And yet, despite the odds, we are close to the launch of our network.

So I invite you all over to Bit Rebel to experience this journey with us as we sprint to Eden’s launch in Q1. Celebrate our highs and feel the unnatural lows that are endemic to startups. Share our anxiety as our burn rate increases but our funding outlook seems further out (we are doing a second round of seed funding now). Take a peek behind the startup curtain, see what’s really going on and help shape what happens. The success of Eden will be a triumph of us marketing practitioners like web designers, SEO geeks and developers over algorithmic feats of IP muscle.

Our mission is noble and our cause true.  Come join us.

I guess like any good crusade, we need a flag and a manifesto. Stay tuned – I am just learning how to be a rebel. Kinda of exhilarating actually. But

Judy Shapiro

P.S. My rebellion gets its own website: http://judyshapiro.wix.com/rebel-entreprenuer. Viva Le Rebellion.    

The essence of business complexity expressed in pictures

This is the MOST accurate, intelligent, comprehensive explanation of why big companies manage to mess up great ideas time and time again. Pure genius.

The surprised entrepreneur – I’m having the time of my life.

I am not sure what I expected to be doing at this point in my career. I have been blessed to have been at the center of the changing, blossoming technology landscape of the last 20+ years.  My earliest days were at an advertising agency called NW Ayer which gave me a broad perspective on Corporate America’s practices, problems and possibilities for triumph. I then gracefully made my way into the tech stars of Corporate America itself with stints at AT&T, Bell Labs, Lucent Technologies and Computer Associates. I also had the great good fortune of working at small innovative technology companies led by visionary innovative leaders. Two prime examples include Melih Abdulhayoglu, CEO of Comodo and Jason Katz, CEO of Paltalk.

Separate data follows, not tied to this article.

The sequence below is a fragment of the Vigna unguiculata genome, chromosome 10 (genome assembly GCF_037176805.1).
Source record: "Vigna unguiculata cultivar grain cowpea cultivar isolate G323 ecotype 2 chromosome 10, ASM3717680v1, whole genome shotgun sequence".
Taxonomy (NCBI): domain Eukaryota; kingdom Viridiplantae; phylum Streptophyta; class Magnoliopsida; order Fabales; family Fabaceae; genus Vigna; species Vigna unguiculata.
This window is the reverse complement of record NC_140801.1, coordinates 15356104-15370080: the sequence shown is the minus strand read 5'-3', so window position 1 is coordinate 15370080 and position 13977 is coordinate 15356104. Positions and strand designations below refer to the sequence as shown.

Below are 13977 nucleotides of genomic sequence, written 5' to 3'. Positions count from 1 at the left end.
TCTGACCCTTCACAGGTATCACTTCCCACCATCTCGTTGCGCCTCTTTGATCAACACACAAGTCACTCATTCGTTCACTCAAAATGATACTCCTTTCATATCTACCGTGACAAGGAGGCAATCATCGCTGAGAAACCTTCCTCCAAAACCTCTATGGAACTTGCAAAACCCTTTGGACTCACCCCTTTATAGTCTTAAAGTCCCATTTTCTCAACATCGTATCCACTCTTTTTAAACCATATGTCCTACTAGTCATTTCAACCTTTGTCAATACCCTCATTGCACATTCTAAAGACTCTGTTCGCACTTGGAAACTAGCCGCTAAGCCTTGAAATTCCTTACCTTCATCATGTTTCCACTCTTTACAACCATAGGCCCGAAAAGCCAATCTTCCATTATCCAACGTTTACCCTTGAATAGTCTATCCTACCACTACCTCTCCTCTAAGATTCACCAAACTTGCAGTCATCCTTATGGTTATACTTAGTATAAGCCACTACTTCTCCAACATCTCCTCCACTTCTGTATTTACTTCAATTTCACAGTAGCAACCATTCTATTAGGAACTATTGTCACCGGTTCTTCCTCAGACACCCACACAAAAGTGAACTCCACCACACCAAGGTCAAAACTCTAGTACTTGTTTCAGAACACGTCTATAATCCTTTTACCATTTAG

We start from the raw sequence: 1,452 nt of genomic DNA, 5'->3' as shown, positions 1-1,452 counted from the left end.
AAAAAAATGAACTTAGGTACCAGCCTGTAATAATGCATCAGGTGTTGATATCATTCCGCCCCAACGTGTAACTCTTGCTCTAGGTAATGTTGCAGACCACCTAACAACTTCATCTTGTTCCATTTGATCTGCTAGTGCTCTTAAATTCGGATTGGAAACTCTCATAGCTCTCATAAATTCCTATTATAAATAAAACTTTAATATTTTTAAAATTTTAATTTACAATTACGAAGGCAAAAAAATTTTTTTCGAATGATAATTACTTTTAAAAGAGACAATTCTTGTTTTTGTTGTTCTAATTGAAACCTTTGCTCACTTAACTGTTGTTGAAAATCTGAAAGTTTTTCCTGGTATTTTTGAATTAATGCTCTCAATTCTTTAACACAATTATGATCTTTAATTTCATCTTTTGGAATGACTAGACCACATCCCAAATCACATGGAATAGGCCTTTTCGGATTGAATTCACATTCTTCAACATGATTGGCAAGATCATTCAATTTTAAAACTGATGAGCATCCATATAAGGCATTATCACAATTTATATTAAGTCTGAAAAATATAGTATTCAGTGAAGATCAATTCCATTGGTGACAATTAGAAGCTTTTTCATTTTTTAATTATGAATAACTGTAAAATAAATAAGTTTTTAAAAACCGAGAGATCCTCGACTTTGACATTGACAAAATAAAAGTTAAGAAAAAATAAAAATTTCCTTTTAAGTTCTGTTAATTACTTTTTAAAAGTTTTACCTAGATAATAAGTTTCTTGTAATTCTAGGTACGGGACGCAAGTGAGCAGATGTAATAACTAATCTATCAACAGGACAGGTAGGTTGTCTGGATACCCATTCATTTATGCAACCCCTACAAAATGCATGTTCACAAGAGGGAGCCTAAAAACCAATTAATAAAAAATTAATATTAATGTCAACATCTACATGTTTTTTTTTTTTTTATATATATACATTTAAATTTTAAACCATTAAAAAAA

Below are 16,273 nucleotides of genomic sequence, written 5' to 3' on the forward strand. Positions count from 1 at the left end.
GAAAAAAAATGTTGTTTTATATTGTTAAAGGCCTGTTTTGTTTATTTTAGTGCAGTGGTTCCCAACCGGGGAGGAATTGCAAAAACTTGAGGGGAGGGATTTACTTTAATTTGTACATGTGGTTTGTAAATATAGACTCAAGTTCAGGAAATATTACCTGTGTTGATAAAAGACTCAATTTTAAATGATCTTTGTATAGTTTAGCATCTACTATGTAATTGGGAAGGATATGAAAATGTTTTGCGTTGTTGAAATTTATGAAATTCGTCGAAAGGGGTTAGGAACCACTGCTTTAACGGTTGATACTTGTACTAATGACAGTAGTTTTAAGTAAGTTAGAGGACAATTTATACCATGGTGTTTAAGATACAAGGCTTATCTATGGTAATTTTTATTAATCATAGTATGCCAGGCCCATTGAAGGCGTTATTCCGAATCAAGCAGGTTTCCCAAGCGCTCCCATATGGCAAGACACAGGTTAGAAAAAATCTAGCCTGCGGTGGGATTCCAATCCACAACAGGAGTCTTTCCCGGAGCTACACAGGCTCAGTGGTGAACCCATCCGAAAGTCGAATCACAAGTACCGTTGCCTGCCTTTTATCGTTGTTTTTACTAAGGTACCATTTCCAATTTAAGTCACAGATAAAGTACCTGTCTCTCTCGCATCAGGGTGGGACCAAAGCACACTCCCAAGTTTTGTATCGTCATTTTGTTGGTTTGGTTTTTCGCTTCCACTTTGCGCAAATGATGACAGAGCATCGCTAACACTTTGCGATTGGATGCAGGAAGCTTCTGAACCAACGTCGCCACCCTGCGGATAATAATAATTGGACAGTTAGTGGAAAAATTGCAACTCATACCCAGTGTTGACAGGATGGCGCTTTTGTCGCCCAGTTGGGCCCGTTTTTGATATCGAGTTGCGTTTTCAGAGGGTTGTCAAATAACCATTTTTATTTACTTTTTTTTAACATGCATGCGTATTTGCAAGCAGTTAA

This unusual combination of corporate marketing experience coupled with the feet on the streets training born of working at tech startups, gave me a balanced perspective of how the marketing business is evolving in this technology driven world.

So here we are.

The marketing business is going through a fundamental shift that throws into question almost every tactical practice built over the last 20 years. And, amazingly, it seems that just as marketing becomes this new discipline that weaves creativity into an interactive user experience that is tech heavy – it’s a perfect fit for my peculiar type of networking meets technology marketer experience.